8 I appear age after age to deliver the saintly devotees, vanquish the miscreants, and firmly establish true religion.


janma karma cha me divyam evaṁ yo vetti tattvataḥ

tyaktvā dehaṁ punar janma naiti mām eti so ’rjuna [9]


(he) arjuna–O Arjuna; yaḥ–one who; vetti–knows; evam–thus; tattvataḥ–the reality; me–of My; divyam–spontaneous, divine; janma karma cha–birth and activities; saḥ–he; tyaktvā–upon giving up; deham–the body; na eti–does not accept; punaḥ janma–rebirth. mam eti–He attains Me. [9]


9 O Arjuna, one who comes to know thus the truth of My Pastimes of divine birth and activities, does not undergo rebirth. After giving up this body, he attains Me. (My grace is revealed to him as My personal transcendental joyful potency, hlādinī-śakti. His heart is melted in divine love, and he attains My eternal devotional service.)


tad viddhi praṇipātena paripraśnena sevayā

upadekṣyanti te jñānaṁ jñāninas tattva-darśinaḥ [34]


tat–Such knowledge; viddhi–should be known; praṇipātena–by submission, obeisances; paripraśnena–by relevant inquiry; sevayā–and by sincere service. jñāninaḥ–Those learned in the scriptures; tattva-darśinaḥ–endowed with divine revelation of the Supreme Absolute Truth; upadekṣyanti–will impart; jñānam–knowledge; te–to you. [34]


34 You will be able to attain knowledge by satisfying the divine master with submission, relevant inquiry, and sincere service. The enlightened souls who are learned in scriptural knowledge and endowed with direct realisation of the Supreme Absolute Truth will impart divine knowledge to you.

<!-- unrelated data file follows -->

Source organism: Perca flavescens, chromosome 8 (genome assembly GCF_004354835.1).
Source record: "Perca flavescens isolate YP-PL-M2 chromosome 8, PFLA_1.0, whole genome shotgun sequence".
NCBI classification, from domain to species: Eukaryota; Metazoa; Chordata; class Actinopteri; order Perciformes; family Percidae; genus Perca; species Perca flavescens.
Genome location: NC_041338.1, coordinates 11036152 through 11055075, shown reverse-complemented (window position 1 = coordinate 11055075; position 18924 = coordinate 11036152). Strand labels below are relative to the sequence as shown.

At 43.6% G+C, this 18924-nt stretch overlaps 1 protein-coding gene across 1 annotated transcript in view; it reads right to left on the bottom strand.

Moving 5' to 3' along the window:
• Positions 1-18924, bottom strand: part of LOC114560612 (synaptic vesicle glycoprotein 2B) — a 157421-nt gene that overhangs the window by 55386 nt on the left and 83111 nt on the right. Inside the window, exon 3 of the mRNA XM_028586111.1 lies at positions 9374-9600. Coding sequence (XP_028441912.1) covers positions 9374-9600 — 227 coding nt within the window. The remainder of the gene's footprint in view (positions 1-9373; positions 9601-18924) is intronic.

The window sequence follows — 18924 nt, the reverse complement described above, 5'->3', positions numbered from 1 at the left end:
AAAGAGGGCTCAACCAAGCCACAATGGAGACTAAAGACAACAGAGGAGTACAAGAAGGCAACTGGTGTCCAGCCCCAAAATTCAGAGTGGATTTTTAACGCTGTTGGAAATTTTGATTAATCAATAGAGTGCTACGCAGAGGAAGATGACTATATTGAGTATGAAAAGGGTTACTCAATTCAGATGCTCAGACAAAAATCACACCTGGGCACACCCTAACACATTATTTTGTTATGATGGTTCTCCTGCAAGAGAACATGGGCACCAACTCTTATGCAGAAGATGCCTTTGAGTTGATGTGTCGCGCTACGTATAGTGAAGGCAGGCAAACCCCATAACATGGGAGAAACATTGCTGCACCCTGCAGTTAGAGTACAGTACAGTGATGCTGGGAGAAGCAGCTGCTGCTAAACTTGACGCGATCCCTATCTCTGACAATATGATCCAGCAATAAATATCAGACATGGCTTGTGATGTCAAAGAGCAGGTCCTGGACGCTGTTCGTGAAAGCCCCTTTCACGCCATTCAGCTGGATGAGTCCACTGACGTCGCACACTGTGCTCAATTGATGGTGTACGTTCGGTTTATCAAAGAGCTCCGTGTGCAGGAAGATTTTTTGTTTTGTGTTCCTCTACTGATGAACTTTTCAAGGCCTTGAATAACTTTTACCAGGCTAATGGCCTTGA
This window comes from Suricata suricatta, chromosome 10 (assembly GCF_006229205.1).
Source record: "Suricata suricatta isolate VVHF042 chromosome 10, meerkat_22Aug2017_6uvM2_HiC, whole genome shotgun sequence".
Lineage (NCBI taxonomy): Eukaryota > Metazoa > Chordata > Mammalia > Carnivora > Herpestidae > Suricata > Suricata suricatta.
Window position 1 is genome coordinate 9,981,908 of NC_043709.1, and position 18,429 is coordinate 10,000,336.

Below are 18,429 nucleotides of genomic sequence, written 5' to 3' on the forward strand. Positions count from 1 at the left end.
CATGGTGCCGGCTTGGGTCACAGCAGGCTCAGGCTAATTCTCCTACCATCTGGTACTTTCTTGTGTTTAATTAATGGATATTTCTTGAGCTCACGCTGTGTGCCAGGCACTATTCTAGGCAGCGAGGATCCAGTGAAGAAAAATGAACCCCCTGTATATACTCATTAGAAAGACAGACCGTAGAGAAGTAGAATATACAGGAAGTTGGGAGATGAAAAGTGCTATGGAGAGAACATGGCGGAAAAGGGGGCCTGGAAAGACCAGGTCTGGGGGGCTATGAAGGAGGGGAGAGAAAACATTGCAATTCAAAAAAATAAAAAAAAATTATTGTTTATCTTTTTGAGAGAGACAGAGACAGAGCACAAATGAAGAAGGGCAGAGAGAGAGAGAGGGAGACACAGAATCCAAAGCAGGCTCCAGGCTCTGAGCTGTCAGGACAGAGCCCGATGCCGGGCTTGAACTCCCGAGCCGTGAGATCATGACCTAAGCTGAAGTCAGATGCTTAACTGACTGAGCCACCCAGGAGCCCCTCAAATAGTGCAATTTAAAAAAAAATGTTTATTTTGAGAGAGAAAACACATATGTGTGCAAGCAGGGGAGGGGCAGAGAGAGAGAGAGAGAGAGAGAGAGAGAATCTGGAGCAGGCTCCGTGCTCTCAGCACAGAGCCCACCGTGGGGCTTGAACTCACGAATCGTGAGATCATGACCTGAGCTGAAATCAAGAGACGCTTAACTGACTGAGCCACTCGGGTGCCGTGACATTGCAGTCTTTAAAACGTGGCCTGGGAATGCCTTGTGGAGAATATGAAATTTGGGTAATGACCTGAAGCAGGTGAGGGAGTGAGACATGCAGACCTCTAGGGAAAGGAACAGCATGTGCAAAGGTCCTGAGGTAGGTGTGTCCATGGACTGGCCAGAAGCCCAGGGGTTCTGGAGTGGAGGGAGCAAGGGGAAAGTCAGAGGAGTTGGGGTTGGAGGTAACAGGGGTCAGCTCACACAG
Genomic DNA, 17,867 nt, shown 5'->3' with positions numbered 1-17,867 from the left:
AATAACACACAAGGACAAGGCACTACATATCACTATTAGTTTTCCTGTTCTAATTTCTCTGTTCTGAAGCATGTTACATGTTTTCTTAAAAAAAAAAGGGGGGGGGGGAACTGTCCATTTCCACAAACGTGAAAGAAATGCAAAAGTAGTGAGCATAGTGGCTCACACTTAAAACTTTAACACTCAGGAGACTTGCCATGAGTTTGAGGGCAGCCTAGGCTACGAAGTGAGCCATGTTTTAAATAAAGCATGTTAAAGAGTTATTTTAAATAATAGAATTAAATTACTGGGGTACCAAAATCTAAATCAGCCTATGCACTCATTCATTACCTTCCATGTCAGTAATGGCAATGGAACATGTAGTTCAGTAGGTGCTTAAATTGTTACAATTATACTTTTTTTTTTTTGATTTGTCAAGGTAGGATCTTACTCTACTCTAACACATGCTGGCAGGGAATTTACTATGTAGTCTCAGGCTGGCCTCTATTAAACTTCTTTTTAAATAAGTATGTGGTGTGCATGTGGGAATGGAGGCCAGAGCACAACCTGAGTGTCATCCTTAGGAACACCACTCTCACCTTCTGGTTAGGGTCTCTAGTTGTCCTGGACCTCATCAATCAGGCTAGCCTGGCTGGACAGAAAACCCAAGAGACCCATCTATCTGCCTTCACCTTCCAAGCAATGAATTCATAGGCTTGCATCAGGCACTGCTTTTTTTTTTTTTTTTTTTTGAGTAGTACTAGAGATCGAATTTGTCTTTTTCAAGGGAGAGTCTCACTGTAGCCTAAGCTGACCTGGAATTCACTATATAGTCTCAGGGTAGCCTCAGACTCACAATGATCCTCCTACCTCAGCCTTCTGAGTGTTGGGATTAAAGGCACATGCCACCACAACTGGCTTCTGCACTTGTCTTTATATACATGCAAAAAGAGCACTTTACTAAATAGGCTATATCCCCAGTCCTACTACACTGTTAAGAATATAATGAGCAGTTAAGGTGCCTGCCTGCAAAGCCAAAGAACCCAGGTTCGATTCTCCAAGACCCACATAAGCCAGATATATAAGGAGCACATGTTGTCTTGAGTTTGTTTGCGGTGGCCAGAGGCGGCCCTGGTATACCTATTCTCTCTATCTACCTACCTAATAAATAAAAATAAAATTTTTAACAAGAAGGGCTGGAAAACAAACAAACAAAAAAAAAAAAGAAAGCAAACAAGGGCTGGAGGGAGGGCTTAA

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Srimad Bhagavad-gita Study Group


 - Chapter 5 -



Karma-sannyasa-yoga

The Path of Renunciation of Action


Chapter Summary


One who is neither attached to or disgusted by the fruits of action, who is steady and free from the dualities of this world is said to be a true Karma-sannyasin. Such a soul is easily released from all bonds of action. Purified by the fire of transcendental knowledge the Niskama-karma-yogi realises himself to be a completely spiritual entity quite independent of his body, mind and senses. He knows that his senses perform all physical actions impelled by his perverse ego and that this false identity vanishes as soon as transcendental knowledge takes root in the heart. Outwardly performing all actions while inwardly renouncing the fruits of those actions he attains peace, undisturbed by his own actions as well as the actions of others. Those who possess the faculty of equal vision or sama-darshan see the eternal existence of the Supreme Lord Sri Krishna within all beings and are known as Pandit in the true sense of the word. The knower of Brahman enjoys everlasting bliss in the realisation of his own self and of Godhead. He is naturally indifferent to sensual pleasures which are factually the cause of suffering. He maintains an attitude of detachment in all his actions performed to maintain his existence and is thus purified. He patiently withstands the forceful impulses generated by lust and anger and aspires for inner fulfilment and enlightenment. Touching the spiritual plane he attains to Brahma-nirvana or inexhaustible joy. Knowing Lord Krishna as the only enjoyer and the object of all sacrifices and austerities, the Lord of all creation and the only friend of all beings, one comes to the platform of eternal peace and happiness.